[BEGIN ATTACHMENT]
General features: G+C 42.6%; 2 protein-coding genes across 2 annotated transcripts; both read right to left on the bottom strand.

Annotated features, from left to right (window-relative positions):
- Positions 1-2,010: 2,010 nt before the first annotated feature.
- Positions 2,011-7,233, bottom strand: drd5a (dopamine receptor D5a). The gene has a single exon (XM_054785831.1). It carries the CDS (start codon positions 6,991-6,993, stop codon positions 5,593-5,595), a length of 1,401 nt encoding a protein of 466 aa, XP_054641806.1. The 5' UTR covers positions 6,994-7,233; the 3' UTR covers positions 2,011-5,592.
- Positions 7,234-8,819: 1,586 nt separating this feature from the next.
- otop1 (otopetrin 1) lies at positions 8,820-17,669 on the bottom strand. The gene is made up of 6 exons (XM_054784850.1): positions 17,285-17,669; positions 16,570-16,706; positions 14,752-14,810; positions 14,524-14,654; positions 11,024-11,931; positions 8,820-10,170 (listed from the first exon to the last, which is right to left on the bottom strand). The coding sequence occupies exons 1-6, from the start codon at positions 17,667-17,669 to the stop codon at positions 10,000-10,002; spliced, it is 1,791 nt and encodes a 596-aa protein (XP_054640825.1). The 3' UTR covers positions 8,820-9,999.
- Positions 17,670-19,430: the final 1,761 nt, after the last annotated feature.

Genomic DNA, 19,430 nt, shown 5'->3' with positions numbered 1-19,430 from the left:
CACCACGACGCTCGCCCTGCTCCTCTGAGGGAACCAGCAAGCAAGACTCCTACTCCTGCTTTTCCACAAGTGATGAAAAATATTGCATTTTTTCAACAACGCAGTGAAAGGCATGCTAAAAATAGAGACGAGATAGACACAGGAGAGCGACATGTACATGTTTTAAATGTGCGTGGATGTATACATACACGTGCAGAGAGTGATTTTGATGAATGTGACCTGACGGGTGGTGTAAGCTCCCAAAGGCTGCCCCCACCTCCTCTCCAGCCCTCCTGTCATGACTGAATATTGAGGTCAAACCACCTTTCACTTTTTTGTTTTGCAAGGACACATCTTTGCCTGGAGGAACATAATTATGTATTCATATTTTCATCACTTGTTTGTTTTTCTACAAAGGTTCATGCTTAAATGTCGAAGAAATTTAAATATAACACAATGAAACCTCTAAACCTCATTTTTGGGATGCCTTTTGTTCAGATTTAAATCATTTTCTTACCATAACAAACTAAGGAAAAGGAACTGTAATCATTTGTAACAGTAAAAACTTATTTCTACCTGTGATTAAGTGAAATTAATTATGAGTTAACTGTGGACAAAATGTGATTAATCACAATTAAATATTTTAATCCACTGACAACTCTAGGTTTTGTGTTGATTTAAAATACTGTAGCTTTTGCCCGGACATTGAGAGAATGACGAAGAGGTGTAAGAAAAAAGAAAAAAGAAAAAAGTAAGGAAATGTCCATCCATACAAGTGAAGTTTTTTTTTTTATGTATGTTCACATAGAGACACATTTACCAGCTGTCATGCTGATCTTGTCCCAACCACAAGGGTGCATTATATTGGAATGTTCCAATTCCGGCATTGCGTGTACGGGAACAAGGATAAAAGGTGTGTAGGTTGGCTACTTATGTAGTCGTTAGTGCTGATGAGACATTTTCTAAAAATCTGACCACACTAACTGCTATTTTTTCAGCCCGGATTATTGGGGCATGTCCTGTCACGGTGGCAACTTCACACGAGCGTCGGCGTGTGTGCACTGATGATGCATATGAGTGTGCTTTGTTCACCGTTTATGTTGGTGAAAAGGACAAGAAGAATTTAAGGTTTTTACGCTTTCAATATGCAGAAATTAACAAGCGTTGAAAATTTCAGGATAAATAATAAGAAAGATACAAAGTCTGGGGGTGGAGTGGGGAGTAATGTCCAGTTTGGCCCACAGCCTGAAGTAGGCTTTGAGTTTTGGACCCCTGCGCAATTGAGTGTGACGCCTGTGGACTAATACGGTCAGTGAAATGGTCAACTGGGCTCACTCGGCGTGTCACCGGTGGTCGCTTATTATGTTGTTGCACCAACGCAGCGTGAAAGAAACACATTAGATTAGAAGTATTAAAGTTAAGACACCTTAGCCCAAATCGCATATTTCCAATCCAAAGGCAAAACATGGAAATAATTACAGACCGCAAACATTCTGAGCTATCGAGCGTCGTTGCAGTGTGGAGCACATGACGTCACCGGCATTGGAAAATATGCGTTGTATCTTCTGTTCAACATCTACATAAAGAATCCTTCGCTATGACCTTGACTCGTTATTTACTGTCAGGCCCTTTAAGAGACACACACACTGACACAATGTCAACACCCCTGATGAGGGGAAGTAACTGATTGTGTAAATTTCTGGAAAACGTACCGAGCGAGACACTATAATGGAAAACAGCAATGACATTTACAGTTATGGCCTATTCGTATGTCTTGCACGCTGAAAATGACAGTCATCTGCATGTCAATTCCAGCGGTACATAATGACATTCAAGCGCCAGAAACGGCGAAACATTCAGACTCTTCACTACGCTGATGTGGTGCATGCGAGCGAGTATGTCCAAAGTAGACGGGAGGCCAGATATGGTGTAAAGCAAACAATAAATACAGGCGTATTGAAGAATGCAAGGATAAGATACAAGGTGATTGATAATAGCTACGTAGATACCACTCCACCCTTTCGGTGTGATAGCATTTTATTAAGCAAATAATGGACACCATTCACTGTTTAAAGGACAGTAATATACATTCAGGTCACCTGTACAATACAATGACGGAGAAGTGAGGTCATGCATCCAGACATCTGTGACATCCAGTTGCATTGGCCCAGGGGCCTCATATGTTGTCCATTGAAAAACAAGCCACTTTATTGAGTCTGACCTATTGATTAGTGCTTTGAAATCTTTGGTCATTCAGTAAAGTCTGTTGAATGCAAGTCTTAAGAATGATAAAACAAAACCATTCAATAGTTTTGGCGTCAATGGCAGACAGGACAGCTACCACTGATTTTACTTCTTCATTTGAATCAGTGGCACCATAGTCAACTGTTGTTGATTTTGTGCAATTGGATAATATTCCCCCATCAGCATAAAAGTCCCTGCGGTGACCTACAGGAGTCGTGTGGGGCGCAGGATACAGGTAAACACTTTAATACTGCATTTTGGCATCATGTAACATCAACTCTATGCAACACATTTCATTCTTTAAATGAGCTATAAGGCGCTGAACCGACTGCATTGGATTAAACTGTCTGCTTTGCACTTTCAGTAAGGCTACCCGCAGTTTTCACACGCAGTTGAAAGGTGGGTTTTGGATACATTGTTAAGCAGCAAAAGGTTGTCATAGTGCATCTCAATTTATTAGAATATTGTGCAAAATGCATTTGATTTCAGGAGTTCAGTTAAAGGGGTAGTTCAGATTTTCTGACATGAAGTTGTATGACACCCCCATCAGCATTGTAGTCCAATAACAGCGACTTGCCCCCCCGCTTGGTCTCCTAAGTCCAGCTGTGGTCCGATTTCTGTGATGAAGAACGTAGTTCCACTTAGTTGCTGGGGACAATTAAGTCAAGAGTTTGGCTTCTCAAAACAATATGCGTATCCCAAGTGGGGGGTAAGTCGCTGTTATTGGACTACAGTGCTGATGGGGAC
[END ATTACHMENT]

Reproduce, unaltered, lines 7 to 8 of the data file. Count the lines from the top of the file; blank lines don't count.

- Positions 17,670-19,430: the final 1,761 nt, after the last annotated feature.

Genomic DNA, 19,430 nt, shown 5'->3' with positions numbered 1-19,430 from the left: